Quebec’s economic future tied to successful business transfer

May 15, 2019 | Small Business Support

Business transfer represents a major challenge for the future of Quebec – from maintaining its workforce in the regions to safeguarding important services provided by entrepreneurs that sustain a community’s vitality.

Many Quebec small and medium enterprise (SME) owners are thinking about their future beyond their current situation.

A new benchmark portrait offers insights into Quebec SMEs that require attention in the short-term to ensure a vital economy in the future. At the recent Sommet International du Repreneuriat, there was a call to promote and increase the appeal of purchasing a business vs. starting a new one in Quebec.

When successful, this act increases workforce stability and innovative growth, through a planned knowledge transfer from owner to buyer.

When successful, this act increases workforce stability and innovative growth, through a planned knowledge transfer from owner to buyer.

The Portrait du repreneuriat de PME au Québec en 2017, a new document launched at the summit, confirms that business transfer is on the rise and that 23% of majority SME owners in Quebec surveyed indicated their intention to transfer an SME over the course of 2017-2022. This represents a 5% increase from 2007 and 8,000 businesses in Quebec.

This research, undertaken by the Université du Québec à Trois-Rivières (UQTR) École de gestion, compares business transfer and intention with that of Canadian SMEs between 2007 and 2017.

The report states that “in 2017, close to one in three SMEs was the result of a business transfer in Quebec, while in Canada this proportion was 25%. In addition, the proportion of SMEs stemming from business transfer increased from 25% in 2007 to 32% in 2017, while it went from 23% to 25% in the rest of Canada.”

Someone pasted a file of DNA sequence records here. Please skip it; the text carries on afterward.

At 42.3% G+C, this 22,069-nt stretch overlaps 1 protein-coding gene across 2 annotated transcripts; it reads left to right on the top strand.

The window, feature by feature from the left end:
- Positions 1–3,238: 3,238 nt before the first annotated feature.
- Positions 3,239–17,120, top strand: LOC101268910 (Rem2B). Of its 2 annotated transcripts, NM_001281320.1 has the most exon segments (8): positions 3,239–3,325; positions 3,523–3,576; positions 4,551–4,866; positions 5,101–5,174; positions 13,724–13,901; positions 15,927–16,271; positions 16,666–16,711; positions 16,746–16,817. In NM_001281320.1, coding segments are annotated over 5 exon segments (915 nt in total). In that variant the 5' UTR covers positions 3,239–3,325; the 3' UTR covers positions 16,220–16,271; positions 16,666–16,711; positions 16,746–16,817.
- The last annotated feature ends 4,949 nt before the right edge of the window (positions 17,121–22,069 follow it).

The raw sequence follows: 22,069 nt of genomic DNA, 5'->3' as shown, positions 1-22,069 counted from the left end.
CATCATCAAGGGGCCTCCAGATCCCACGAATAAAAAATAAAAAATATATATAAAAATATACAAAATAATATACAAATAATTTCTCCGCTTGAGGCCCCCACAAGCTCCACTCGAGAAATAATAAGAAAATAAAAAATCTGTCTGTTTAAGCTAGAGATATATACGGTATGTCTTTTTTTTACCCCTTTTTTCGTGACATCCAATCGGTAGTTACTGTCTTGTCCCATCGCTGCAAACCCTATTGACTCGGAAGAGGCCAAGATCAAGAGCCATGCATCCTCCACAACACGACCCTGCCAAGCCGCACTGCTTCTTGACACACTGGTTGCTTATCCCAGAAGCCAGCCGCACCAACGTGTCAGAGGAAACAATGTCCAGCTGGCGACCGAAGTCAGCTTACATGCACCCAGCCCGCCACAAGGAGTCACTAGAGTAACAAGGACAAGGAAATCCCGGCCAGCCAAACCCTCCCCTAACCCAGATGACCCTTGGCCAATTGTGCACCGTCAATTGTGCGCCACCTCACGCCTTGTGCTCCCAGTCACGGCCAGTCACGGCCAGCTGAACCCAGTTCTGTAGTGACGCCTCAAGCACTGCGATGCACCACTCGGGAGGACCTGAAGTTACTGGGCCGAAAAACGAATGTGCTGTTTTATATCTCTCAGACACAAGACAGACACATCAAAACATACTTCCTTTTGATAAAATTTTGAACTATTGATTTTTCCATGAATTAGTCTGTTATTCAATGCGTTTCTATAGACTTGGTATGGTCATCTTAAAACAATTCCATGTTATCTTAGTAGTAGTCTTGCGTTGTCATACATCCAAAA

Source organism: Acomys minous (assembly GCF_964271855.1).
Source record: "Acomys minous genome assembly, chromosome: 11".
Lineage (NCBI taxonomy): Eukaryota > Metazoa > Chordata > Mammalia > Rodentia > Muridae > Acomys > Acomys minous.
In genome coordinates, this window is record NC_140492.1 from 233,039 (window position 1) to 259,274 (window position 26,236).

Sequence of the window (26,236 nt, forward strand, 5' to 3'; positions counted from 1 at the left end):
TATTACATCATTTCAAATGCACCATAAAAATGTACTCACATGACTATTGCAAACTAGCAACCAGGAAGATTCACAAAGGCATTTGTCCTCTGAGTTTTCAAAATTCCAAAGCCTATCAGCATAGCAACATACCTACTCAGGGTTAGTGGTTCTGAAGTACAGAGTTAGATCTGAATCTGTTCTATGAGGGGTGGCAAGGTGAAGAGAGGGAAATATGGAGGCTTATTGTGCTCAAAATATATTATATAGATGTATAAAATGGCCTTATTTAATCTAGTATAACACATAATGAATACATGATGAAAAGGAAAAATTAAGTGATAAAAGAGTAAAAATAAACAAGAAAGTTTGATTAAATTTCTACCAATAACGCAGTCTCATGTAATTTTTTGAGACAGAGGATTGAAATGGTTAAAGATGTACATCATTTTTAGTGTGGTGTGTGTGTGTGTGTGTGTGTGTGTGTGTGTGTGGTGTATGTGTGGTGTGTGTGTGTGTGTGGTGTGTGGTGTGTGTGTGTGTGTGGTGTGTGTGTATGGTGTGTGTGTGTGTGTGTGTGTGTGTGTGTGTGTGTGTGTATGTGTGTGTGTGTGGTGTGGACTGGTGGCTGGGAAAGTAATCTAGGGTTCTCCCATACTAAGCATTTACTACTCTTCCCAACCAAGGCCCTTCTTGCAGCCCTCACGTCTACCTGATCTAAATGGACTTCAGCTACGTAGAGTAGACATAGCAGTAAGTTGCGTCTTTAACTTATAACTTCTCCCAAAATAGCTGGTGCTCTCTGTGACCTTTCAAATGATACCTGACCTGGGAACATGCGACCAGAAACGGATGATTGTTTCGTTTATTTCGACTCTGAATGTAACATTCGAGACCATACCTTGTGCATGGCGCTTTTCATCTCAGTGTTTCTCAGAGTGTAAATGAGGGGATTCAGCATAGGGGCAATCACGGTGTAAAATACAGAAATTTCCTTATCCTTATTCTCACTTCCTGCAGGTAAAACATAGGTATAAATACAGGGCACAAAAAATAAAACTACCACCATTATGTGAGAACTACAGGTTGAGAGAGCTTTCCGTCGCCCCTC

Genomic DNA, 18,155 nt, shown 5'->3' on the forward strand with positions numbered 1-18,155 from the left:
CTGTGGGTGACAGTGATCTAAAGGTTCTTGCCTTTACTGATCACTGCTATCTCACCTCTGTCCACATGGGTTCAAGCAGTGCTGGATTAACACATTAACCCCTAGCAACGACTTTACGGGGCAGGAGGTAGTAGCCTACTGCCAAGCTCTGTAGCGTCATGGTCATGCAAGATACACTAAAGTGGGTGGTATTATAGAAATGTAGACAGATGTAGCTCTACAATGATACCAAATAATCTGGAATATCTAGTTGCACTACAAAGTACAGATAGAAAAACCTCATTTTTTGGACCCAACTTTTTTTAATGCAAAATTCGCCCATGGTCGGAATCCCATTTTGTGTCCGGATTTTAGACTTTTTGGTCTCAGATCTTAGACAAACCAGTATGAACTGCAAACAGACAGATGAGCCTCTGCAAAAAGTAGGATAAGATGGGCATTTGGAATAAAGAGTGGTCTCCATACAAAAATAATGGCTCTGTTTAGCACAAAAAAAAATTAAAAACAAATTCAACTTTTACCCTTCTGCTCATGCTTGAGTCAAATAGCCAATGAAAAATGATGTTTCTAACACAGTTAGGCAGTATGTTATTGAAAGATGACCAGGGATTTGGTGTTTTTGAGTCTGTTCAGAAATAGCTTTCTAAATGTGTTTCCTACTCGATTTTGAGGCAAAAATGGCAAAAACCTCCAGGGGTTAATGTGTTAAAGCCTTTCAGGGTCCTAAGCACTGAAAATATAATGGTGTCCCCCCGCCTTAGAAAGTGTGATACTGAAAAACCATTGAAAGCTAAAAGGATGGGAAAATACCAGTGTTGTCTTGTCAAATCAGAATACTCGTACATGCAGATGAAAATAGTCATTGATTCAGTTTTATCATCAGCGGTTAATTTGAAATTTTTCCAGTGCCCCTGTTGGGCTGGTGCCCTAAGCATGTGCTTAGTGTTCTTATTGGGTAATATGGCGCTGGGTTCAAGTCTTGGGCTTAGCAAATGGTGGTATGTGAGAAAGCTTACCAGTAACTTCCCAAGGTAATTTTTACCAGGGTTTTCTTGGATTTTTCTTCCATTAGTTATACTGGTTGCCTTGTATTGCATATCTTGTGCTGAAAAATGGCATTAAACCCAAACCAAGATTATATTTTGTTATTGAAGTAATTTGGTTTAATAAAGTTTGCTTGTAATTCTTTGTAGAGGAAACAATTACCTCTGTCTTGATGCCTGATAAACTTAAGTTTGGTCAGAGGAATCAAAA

While confirming the numbers is important, preparing upcoming SME owners and buyers for success will be no easy task given factors such as Quebec’s aging workforce and the full-employment situation accompanied by a lack of skilled employees for many sectors.

SMEs in Quebec’s rural regions, at 44%, are the most active when it comes to businesses with new owners. What’s important to note is that there is plenty of work to be done, according to the study’s numbers. As SME owners begin dreaming of life after selling their business, Quebec is faced with the challenge of preparing them to successfully transfer their businesses.

This requires the right mix of ingredients to get it right: passion, shared values, preparation, planning, professional support and time.

The Centre de transfert d’entreprise du Québec (CTEQ) and its partners – from SME owners, advisors, potential buyers, researchers and professionals – are in the business of supporting successful transfers.

The third annual Sommet International du Repreneuriat, held in Quebec City on May 8, demonstrated a vibrant community of practice in action, offering participants training, insight, and information on every step. Government of Quebec representatives present at the summit spoke of adding flexibility to the system and of making it a priority to support SME business transfer in Quebec.